Khond women wash their feet and hands in Kothavidhi village in Chedikada mandal of Anakapalle district, Andhra Pradesh, to welcome someone who is not part of their tribe. 60 year old Mr. “It has been our tradition ever since I can remember, ever since we came here and started growing fruit trees,” Chilkamma explains.
Sitting under the shade of lush greenery, sipping sweet coconut water, eating freshly cut papaya and tree-ripened guavas, it’s easy to leave the numbing noise of the city behind. Except that, the town is coming under the grip of Khonds, a Particularly Vulnerable Tribal Group (PVTG), who claim that they have been residing in this village for the last 40 years.
10 families who migrated from G Madugula mandal to this village are facing the threat of eviction today. “We have found that our names have been removed from the digitized land records and this practically makes us homeless despite being farmers of 65 cents of land (a little less than an acre),” says Vanthala Nageswara Rao, who was the first to move here with his wife Vanthala Kumari and friend Gemmili Balaraju, Chilkamma’s husband. Here their children and grandchildren were born.
“I came here when I was barely 13 years old. I gave birth to a child here and now I have grandchildren. They trek 3 km to school every day,” says Vanthala Kumari.
They have never known anyone as the owner of this ancient land before, they say, and there is no tenancy agreement between them and any private party.
Despite an uncertain future, Chilakamma smiles, her sunburnt face wrinkled, as she wipes her guests’ feet with her sari, which she wears like a knotted sarong around her neck. Any objection is taken as an insult. Her heavy gold nose ring is a symbol of being married.
Many villages in Devarapalli, Chedikada, V. Madugula, Ravikamatam, Rolugunta and Golugonda mandals in Anakapalle districts where tribal people live face similar problems of being alienated from the land they live on.
It is not easy to reach Kothavidhi, a village nestled between three hills: Volabu Konda (Konda means hill in Telugu), Palli Konda and Madinagopu Konda. At least 3 km of walking along the cattle tracks meandering through thick forests bearing diverse trees like cashew, mango, tamarind, jackfruit, banana and jamun. The old banyan, peepal and other forest fig trees have till now hidden the land with its dense forest from the prying eyes of real estate agents.
“We are living a peaceful life here,” says Balaraju, living in simple brick houses with asbestos and terracotta Bangalore-tiled roofs. But about a year ago, some officials arrived in his village, termed him as an encroacher on private land, and he was verbally asked to vacate Kothavidhi.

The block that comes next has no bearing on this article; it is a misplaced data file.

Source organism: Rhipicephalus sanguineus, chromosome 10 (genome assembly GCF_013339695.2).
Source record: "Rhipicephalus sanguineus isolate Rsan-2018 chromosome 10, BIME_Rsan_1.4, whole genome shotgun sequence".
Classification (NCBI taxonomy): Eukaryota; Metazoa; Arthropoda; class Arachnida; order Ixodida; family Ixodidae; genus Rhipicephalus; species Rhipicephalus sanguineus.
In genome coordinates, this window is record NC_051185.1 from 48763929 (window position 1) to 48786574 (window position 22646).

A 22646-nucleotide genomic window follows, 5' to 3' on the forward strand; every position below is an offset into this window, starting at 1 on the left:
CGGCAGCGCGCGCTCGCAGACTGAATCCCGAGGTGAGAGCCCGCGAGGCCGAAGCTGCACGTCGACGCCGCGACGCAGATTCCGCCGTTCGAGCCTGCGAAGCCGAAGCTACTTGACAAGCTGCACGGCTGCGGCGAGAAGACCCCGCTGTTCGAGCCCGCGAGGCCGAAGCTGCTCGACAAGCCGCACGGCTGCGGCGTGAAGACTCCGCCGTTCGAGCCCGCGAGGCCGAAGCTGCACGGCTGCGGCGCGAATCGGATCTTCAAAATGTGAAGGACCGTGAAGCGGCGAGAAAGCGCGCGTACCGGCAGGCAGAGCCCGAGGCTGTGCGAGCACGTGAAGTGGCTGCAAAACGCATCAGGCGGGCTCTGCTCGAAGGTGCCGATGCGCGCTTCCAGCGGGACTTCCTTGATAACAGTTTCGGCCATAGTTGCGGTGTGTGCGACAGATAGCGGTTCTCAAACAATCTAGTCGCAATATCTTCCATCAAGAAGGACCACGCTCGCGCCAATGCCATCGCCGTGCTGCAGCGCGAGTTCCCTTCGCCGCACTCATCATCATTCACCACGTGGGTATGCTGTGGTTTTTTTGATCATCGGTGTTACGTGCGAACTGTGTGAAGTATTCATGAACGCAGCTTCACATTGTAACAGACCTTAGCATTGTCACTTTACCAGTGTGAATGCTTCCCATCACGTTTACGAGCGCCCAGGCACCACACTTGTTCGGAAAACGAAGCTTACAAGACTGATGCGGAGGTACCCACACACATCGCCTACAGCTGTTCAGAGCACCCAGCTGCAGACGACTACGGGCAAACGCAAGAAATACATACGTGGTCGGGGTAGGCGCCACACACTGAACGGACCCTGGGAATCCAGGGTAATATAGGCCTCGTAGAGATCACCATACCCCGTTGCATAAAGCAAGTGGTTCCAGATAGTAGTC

The area in question is about 37 acres, most of which is cultivated by the Konda Dora tribe of Gunti village, also in Chidikada mandal. The land in question comes under Tehsildar (Revenue Administrative Officer) of Chidikada.
Like many tribes, the Khonds have traditionally been hunter-gatherers, accustomed to living in the low hills of the region, having previously migrated from place to place as they practiced podu (shifting agriculture).
In this part of the country (they also have a presence in Odisha), their language is a mixture of Kui, Oriya and Telugu.
A large number of Khonds were drafted into the army by the British during World War I and II for their natural skills in jungle warfare, says PD Satyapal, former head of the Department of Anthropology, Andhra University, who has studied the socio-cultural traditions of tribes in the Eastern Ghats. was included in
That is why the banned CPI (Communist Party of India – Maoist) is wooing them to join their movement in Chhattisgarh, Odisha and Andhra-Odisha border region of Andhra Pradesh. In practice, they have been the main fighting force for Left-wing extremists, says Andhra Pradesh DGP KV Rajendranath Reddy.
land rights and wrongs
When land is surveyed by the state government, it takes into account the people who are enjoying the natural resource, though not necessarily the owner. This aspect is clearly highlighted in the Land Transfer Regulations (LTR) and the Operational Manual of the Survey and Boundary Act 1923.
As per the LTR and the Survey and Boundary Act of 1923, before changing any records, revenue officials have to conduct a physical survey to ascertain who is cultivating or using the land. This is also mandatory as per the Record of Rights Act.
The threats from private entities began about a year ago when the Andhra Pradesh government ordered a re-survey of land and digitization of land records two years ago, when families realized their names were out of the record books.